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23 .) Imagine Me Gone by Adam Haslett

imagine-me-gone-by-adam-haslett
Lists It Appears On:

  • Buzzfeed Books
  • Kirkus
  • Seattle Times
  • The What List
  • Time
  • The Huffington Post
  • Shelf Awareness
  • San Francisco Chronicle

“When Margaret’s fiancé, John, is hospitalized for depression in 1960s London, she faces a choice: carry on with their plans despite what she now knows of his condition, or back away from the suffering it may bring her. She decides to marry him. Imagine Me Gone is the unforgettable story of what unfolds from this act of love and faith. At the heart of it is their eldest son, Michael, a brilliant, anxious music fanatic who makes sense of the world through parody. Over the span of decades, his younger siblings — the savvy and responsible Celia and the ambitious and tightly controlled Alec — struggle along with their mother to care for Michael’s increasingly troubled and precarious existence.

Told in alternating points of view by all five members of the family, this searing, gut-wrenching, and yet frequently hilarious novel brings alive with remarkable depth and poignancy the love of a mother for her children, the often inescapable devotion siblings feel toward one another, and the legacy of a father’s pain in the life of a family. “

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22 .) News of the World by Paulette Jiles

news-of-the-world-by-paulette-jiles
Lists It Appears On:

  • Kirkus
  • Seattle Times
  • St. Lousi Post Dispatch
  • The Globe and Mail
  • Dallas Voice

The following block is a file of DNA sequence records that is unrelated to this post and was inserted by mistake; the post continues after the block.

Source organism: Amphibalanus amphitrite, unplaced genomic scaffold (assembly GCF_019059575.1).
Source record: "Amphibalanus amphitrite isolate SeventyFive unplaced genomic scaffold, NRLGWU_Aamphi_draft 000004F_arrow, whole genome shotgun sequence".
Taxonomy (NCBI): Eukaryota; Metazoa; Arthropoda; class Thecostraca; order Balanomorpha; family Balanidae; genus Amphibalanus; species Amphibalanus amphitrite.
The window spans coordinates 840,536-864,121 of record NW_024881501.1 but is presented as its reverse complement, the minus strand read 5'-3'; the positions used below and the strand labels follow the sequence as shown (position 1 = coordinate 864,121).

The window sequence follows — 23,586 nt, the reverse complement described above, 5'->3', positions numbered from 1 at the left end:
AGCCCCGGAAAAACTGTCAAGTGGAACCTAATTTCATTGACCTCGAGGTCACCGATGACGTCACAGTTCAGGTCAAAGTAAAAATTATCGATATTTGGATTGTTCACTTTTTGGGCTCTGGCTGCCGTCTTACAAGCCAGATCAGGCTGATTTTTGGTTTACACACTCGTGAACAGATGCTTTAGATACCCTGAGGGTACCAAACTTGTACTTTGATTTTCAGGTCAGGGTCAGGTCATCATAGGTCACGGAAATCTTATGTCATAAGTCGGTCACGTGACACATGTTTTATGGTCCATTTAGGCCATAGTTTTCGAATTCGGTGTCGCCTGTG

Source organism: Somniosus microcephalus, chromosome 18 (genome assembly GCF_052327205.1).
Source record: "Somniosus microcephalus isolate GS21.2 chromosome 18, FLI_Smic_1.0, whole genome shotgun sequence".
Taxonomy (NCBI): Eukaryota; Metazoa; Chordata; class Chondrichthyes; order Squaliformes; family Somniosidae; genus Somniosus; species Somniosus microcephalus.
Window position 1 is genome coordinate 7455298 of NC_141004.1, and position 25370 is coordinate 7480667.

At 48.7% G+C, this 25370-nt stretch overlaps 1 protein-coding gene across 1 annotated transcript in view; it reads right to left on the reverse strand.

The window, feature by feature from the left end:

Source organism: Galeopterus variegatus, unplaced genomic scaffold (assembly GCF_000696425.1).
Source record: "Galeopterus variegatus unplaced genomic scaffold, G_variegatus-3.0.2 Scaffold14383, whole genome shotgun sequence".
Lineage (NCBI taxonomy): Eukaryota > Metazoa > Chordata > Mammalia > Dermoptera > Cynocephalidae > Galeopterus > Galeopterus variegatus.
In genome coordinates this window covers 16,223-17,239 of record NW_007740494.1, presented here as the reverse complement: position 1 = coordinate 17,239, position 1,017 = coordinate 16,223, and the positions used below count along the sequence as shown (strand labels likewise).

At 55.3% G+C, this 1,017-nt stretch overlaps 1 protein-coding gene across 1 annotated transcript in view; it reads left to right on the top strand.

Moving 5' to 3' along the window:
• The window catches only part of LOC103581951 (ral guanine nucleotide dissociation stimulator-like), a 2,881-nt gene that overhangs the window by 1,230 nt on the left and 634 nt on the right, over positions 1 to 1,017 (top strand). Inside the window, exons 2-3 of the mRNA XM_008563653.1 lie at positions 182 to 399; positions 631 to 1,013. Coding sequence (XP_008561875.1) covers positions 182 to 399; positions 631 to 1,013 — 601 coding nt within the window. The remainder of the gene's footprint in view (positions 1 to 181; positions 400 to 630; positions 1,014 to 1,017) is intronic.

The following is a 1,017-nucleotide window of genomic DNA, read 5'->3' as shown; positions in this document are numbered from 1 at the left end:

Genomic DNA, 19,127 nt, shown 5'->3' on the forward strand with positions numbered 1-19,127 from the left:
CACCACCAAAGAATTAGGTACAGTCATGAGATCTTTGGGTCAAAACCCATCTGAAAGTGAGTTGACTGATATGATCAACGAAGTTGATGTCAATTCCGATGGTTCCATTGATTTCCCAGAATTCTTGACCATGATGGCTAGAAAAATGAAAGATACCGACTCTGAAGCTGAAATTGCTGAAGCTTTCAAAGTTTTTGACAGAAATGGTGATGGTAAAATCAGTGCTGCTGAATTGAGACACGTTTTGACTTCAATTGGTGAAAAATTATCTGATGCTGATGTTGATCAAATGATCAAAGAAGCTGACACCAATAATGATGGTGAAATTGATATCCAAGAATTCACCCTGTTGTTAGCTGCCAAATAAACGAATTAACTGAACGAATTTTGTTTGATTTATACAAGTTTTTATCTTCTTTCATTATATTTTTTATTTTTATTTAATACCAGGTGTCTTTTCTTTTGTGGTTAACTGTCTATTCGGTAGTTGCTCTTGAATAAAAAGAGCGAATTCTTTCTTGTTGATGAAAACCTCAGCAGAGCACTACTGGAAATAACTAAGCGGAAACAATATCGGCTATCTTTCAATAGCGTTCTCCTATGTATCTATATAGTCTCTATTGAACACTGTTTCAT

• Book Chase
  • The Denver Post
  • Amazon

“It is 1870 and Captain Jefferson Kyle Kidd travels through northern Texas, giving live readings to paying audiences hungry for news of the world. An elderly widower who has lived through three wars and fought in two of them, the captain enjoys his rootless, solitary existence.

In Wichita Falls, he is offered a $50 gold piece to deliver a young orphan to her relatives in San Antonio. Four years earlier, a band of Kiowa raiders killed Johanna’s parents and sister; sparing the little girl, they raised her as one of their own. Recently rescued by the U.S. army, the ten-year-old has once again been torn away from the only home she knows.

Their 400-mile journey south through unsettled territory and unforgiving terrain proves difficult and at times dangerous. Johanna has forgotten the English language, tries to escape at every opportunity, throws away her shoes, and refuses to act “civilized.” Yet as the miles pass, the two lonely survivors tentatively begin to trust each other, forging a bond that marks the difference between life and death in this treacherous land.”